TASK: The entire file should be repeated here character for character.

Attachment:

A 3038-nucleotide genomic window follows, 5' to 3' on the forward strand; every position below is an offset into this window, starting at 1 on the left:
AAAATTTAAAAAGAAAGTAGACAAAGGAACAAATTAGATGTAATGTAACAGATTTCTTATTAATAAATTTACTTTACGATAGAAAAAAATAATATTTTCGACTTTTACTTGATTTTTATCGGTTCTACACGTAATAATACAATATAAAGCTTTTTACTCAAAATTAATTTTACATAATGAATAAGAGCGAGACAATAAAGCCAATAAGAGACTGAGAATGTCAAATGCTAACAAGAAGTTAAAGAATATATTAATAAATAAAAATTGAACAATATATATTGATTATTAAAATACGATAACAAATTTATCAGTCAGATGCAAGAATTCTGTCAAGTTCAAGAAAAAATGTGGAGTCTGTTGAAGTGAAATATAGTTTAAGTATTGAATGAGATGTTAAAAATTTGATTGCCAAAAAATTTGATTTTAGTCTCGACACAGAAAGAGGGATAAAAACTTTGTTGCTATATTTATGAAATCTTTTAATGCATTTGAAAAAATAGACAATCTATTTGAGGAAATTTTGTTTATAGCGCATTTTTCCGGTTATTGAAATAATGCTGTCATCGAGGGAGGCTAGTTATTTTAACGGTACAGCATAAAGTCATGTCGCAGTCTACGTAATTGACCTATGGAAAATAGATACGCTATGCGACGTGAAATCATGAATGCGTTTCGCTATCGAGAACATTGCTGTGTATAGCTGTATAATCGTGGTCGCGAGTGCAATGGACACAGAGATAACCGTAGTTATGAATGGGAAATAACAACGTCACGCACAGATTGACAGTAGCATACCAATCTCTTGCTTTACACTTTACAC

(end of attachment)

A 3038-nucleotide genomic window follows, 5' to 3' on the forward strand; every position below is an offset into this window, starting at 1 on the left:
AAAATTTAAAAAGAAAGTAGACAAAGGAACAAATTAGATGTAATGTAACAGATTTCTTATTAATAAATTTACTTTACGATAGAAAAAAATAATATTTTCGACTTTTACTTGATTTTTATCGGTTCTACACGTAATAATACAATATAAAGCTTTTTACTCAAAATTAATTTTACATAATGAATAAGAGCGAGACAATAAAGCCAATAAGAGACTGAGAATGTCAAATGCTAACAAGAAGTTAAAGAATATATTAATAAATAAAAATTGAACAATATATATTGATTATTAAAATACGATAACAAATTTATCAGTCAGATGCAAGAATTCTGTCAAGTTCAAGAAAAAATGTGGAGTCTGTTGAAGTGAAATATAGTTTAAGTATTGAATGAGATGTTAAAAATTTGATTGCCAAAAAATTTGATTTTAGTCTCGACACAGAAAGAGGGATAAAAACTTTGTTGCTATATTTATGAAATCTTTTAATGCATTTGAAAAAATAGACAATCTATTTGAGGAAATTTTGTTTATAGCGCATTTTTCCGGTTATTGAAATAATGCTGTCATCGAGGGAGGCTAGTTATTTTAACGGTACAGCATAAAGTCATGTCGCAGTCTACGTAATTGACCTATGGAAAATAGATACGCTATGCGACGTGAAATCATGAATGCGTTTCGCTATCGAGAACATTGCTGTGTATAGCTGTATAATCGTGGTCGCGAGTGCAATGGACACAGAGATAACCGTAGTTATGAATGGGAAATAACAACGTCACGCACAGATTGACAGTAGCATACCAATCTCTTGCTTTACACTTTACAC